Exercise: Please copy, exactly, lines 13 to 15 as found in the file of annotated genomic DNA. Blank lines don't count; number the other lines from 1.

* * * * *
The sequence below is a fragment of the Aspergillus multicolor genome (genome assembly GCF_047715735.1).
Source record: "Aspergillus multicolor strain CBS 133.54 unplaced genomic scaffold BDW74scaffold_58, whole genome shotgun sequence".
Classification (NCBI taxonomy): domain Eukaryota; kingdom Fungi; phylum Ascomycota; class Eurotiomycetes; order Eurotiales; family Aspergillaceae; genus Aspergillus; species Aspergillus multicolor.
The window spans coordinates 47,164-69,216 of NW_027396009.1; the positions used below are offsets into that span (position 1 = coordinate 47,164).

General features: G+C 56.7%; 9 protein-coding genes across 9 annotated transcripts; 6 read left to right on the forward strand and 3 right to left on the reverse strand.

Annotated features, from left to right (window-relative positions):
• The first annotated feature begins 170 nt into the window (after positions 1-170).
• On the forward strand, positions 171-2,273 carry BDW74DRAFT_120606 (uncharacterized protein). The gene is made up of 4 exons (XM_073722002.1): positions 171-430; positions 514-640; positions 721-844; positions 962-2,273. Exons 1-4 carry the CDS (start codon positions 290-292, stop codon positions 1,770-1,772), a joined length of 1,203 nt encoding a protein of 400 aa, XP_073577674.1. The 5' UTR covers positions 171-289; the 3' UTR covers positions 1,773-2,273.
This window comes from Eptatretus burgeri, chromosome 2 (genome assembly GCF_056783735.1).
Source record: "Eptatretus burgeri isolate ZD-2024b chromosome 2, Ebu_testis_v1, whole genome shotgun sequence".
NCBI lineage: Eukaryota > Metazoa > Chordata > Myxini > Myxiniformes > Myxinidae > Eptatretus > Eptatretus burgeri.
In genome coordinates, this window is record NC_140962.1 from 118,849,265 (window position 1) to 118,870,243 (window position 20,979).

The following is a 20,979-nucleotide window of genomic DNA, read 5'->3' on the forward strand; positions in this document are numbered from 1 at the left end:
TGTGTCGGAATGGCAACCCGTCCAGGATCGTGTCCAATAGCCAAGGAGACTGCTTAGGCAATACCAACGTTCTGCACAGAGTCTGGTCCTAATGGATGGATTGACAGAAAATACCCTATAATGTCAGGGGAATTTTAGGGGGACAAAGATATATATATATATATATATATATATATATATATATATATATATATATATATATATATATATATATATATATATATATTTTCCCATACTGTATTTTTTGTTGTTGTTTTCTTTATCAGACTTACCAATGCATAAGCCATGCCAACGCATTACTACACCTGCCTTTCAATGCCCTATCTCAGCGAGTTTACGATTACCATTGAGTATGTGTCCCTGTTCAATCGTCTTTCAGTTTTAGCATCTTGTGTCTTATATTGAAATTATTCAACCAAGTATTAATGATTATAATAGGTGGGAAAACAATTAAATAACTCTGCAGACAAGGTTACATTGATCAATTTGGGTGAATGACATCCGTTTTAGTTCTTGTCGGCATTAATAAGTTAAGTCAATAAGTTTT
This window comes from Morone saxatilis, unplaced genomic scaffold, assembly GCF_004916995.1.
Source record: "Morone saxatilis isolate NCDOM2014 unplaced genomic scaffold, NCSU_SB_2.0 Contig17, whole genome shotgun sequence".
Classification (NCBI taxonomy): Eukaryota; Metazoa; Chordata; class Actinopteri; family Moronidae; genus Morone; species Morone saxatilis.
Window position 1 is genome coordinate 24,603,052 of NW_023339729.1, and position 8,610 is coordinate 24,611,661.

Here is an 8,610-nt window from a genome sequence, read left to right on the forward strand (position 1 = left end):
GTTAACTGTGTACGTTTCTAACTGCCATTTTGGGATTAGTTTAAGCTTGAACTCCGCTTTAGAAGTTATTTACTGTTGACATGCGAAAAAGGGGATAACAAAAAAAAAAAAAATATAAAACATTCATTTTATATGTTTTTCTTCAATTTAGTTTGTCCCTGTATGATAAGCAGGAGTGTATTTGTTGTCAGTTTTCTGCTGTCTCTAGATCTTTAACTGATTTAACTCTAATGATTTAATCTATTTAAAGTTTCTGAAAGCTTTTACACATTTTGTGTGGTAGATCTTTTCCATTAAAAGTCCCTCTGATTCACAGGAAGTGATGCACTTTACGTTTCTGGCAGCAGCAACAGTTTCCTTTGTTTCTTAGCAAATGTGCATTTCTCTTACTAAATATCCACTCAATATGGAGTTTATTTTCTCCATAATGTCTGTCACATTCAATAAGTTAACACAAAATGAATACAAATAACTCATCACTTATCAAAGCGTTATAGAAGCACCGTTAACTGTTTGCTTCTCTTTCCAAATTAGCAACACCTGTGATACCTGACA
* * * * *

The following is a 20,979-nucleotide window of genomic DNA, read 5'->3' on the forward strand; positions in this document are numbered from 1 at the left end:
TGTGTCGGAATGGCAACCCGTCCAGGATCGTGTCCAATAGCCAAGGAGACTGCTTAGGCAATACCAACGTTCTGCACAGAGTCTGGTCCTAATGGATGGATTGACAGAAAATACCCTATAATGTCAGGGGAATTTTAGGGGGACAAAGATATATATATATATATATATATATATATATATATATATATATATATATATATATATATATATATATATATATATATATTTTCCCATACTGTATTTTTTGTTGTTGTTTTCTTTATCAGACTTACCAATGCATAAGCCATGCCAACGCATTACTACACCTGCCTTTCAATGCCCTATCTCAGCGAGTTTACGATTACCATTGAGTATGTGTCCCTGTTCAATCGTCTTTCAGTTTTAGCATCTTGTGTCTTATATTGAAATTATTCAACCAAGTATTAATGATTATAATAGGTGGGAAAACAATTAAATAACTCTGCAGACAAGGTTACATTGATCAATTTGGGTGAATGACATCCGTTTTAGTTCTTGTCGGCATTAATAAGTTAAGTCAATAAGTTTT
This window comes from Morone saxatilis, unplaced genomic scaffold, assembly GCF_004916995.1.